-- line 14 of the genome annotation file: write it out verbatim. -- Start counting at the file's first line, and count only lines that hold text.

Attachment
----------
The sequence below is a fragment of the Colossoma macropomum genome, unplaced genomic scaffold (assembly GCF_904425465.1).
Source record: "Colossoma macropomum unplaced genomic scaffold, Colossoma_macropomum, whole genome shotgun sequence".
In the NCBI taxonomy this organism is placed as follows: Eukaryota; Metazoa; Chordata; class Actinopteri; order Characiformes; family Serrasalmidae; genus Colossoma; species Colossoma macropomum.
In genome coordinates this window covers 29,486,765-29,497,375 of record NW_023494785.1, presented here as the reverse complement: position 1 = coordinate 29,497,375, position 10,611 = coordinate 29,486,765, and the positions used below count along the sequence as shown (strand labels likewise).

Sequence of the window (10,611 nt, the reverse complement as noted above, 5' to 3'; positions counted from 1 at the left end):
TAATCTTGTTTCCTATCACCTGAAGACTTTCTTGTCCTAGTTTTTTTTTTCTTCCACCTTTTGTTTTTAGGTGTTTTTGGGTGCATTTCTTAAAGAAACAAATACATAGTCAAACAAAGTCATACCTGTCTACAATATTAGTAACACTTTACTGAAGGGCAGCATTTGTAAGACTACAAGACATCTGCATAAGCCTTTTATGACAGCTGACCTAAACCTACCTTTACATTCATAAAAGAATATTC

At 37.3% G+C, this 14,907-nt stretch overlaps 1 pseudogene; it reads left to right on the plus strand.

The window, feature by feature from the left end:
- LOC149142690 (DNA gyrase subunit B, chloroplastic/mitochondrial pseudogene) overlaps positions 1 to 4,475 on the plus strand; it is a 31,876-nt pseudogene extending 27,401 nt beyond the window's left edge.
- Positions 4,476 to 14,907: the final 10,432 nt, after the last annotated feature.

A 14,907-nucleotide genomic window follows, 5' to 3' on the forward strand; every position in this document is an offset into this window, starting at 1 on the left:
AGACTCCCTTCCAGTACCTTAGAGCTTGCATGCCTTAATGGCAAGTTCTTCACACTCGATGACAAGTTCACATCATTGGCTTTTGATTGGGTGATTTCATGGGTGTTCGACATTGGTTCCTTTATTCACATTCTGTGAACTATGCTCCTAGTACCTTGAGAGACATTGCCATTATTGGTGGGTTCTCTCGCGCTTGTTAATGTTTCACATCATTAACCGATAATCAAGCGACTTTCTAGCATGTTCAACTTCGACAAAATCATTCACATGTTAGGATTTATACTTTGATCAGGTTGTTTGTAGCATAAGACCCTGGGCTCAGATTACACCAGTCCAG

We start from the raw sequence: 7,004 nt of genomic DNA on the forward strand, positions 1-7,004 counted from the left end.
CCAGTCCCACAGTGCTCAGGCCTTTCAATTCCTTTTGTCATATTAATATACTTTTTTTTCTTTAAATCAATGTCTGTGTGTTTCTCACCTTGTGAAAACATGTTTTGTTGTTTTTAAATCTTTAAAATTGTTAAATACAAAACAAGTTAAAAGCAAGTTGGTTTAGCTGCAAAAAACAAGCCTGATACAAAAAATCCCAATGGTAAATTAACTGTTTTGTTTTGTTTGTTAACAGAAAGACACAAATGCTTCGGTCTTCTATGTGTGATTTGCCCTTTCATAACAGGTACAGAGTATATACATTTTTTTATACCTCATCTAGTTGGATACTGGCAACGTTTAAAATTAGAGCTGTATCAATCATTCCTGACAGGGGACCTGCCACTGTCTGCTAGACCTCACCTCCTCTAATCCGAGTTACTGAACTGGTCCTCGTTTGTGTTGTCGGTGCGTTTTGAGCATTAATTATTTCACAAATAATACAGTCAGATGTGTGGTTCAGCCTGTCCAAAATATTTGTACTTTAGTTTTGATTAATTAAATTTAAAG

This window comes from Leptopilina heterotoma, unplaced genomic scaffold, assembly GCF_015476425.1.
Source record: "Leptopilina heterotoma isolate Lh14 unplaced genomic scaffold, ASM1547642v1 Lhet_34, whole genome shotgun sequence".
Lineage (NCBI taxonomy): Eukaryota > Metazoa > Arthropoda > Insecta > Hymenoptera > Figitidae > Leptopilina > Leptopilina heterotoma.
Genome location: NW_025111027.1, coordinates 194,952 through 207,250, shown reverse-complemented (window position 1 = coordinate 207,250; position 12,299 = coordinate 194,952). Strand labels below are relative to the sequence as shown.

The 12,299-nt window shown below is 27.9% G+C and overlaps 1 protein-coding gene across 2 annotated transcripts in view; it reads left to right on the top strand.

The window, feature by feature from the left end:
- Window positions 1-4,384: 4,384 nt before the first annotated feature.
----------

CCAGTCCCACAGTGCTCAGGCCTTTCAATTCCTTTTGTCATATTAATATACTTTTTTTTCTTTAAATCAATGTCTGTGTGTTTCTCACCTTGTGAAAACATGTTTTGTTGTTTTTAAATCTTTAAAATTGTTAAATACAAAACAAGTTAAAAGCAAGTTGGTTTAGCTGCAAAAAACAAGCCTGATACAAAAAATCCCAATGGTAAATTAACTGTTTTGTTTTGTTTGTTAACAGAAAGACACAAATGCTTCGGTCTTCTATGTGTGATTTGCCCTTTCATAACAGGTACAGAGTATATACATTTTTTTATACCTCATCTAGTTGGATACTGGCAACGTTTAAAATTAGAGCTGTATCAATCATTCCTGACAGGGGACCTGCCACTGTCTGCTAGACCTCACCTCCTCTAATCCGAGTTACTGAACTGGTCCTCGTTTGTGTTGTCGGTGCGTTTTGAGCATTAATTATTTCACAAATAATACAGTCAGATGTGTGGTTCAGCCTGTCCAAAATATTTGTACTTTAGTTTTGATTAATTAAATTTAAAG